Whisky distillery partners sought

Debbie Preston enjoys high tea in the Whisky Tea Room. Photo by Sally Rae.
Debbie Preston enjoys high tea in the Whisky Tea Room. Photo by Sally Rae.
The New Zealand Malt Whisky Company is now actively looking for partners to build a whisky distillery - with Oamaru being touted as a possible option.

Last year, the company was granted resource consents to build a $5 million single malt distillery, restaurant and bar at Victoria Flats, near Gibbston. The barrels would be transported to Oamaru for ageing and bottling.

The company leased the three-storey Loan and Mercantile building in Harbour St from the Oamaru Whitestone Civic Trust three years ago, having bought the remaining stocks of single malt whisky produced at the Willowbank distillery in Dunedin.

This week, Debbie Preston said the granting of consents took the project "to the next level" and they were now seeking partners.

Mrs Preston and her husband, Warren, had also been offered buildings in Oamaru to establish a distillery and that was another option.

There had also been interest in the land at Victoria Flats - "so that's thrown a bit of a curve ball at us. All the balls are up in the air. We're going to see where they land in the next six to seven months," she said.

In the meantime, Mr and Mrs Preston have replaced their Whisky Cafe, which opened in the Loan and Mercantile building last November for the summer season, with the Whisky Tea Room, serving high teas, Devonshire teas and lunches.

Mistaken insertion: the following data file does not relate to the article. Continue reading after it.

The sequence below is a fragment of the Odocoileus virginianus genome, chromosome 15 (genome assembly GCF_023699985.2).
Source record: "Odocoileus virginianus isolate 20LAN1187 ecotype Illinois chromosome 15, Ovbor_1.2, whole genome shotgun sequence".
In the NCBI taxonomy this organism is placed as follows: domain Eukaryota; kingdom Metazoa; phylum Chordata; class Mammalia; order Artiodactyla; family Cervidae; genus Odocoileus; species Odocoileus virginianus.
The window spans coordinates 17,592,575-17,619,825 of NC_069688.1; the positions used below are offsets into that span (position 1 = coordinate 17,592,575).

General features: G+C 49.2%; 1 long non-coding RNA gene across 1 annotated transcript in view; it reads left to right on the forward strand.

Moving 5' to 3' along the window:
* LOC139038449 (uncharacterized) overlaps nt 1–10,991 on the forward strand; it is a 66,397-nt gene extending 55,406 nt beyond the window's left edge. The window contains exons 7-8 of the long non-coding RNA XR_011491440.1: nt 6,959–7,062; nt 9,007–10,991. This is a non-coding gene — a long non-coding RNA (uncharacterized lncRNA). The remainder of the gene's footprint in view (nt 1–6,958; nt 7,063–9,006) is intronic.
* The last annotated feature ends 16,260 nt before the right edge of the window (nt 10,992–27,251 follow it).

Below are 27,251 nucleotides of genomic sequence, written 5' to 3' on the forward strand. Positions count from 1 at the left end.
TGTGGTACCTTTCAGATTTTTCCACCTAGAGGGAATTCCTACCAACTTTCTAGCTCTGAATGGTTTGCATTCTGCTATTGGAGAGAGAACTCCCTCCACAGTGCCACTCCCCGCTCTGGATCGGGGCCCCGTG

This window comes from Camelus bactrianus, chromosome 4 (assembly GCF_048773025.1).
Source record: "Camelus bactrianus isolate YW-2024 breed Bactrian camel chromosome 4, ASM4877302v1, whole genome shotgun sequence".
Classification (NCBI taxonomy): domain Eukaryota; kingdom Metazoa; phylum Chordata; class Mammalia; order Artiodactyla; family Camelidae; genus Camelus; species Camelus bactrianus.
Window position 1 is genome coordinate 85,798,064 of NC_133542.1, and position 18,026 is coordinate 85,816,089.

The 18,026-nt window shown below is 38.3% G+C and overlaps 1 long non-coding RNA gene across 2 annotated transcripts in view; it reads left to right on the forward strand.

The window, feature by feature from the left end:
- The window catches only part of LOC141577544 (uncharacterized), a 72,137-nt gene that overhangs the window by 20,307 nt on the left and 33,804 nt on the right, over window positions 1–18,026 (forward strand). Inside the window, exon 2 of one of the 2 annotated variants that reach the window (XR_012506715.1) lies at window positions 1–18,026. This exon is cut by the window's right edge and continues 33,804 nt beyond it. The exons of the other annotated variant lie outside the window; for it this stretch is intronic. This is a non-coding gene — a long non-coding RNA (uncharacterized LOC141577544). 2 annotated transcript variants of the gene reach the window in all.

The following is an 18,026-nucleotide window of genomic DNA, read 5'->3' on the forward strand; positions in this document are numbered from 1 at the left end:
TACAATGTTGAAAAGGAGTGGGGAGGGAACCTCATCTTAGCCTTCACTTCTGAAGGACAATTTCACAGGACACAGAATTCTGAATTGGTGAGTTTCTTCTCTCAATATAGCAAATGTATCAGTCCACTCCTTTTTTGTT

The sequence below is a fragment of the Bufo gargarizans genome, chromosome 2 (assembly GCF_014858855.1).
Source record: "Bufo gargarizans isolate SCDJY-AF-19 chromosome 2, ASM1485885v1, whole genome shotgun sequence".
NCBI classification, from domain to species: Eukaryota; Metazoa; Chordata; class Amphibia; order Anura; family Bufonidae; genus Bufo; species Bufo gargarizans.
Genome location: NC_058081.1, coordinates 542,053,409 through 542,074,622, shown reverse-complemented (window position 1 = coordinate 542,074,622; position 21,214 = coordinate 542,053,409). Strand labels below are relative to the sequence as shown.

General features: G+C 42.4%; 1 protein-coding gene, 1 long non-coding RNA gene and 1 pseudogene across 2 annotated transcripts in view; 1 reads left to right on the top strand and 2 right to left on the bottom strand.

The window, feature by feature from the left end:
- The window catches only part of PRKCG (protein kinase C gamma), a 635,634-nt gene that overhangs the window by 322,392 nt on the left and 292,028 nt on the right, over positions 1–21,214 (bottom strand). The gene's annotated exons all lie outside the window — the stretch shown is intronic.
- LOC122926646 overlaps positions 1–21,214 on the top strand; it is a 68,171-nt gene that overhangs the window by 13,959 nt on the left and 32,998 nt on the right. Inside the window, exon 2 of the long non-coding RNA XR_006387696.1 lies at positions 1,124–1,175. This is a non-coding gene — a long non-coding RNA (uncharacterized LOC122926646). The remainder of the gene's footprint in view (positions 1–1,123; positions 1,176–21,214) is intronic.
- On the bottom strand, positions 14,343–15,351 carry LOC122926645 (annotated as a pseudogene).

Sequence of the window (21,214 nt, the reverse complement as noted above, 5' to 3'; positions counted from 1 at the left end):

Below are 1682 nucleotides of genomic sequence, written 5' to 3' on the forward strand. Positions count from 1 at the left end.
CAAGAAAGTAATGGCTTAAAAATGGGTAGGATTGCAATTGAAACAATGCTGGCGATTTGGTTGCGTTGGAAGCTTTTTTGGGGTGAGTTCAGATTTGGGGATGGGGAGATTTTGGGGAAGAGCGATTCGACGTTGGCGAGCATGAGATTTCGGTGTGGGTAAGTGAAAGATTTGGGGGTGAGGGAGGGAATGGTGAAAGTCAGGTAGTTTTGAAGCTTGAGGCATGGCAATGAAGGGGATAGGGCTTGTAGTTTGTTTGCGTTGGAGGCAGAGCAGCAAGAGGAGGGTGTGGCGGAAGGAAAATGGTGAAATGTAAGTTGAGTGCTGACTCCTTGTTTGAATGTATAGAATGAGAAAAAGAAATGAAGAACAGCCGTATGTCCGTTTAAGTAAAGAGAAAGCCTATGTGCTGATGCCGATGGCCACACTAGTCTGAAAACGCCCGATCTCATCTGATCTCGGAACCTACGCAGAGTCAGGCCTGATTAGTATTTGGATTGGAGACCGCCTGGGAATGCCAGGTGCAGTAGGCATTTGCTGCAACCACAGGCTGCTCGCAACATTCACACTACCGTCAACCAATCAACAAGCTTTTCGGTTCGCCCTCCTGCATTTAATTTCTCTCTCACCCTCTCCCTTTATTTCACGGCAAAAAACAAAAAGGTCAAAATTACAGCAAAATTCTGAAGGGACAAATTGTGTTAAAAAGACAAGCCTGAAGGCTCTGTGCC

As well as the tea room, the impressive building also houses a barrel room, complete with tastings, and general store.

It was the building that sold the couple on moving to Oamaru.

The Preston family business is Mills Reef winery in the Bay of Plenty and, while still involved with the business, the couple wanted a change and to do something different.

There was now "winery after winery" in New Zealand, but not whisky distilleries, Mrs Preston said.

In Oamaru, the emphasis was on "getting the formula right" for the market and, with the establishment of a tea room, rather than a high maintenance cafe, they believed they were probably closer to the mark.

Tea rooms were happening in Auckland and Sydney, and it was suited to the Victorian Harbour-Tyne precinct.

"The whole high tea thing is very that era," she said.

With her floral apron and sugar cubes and silver tongs at the ready, Mrs Preston was a self-confessed "tea room lady".

The atmosphere was genteel, with fine bone china, cake stands, cupcakes and scones with compote and cream, she said.


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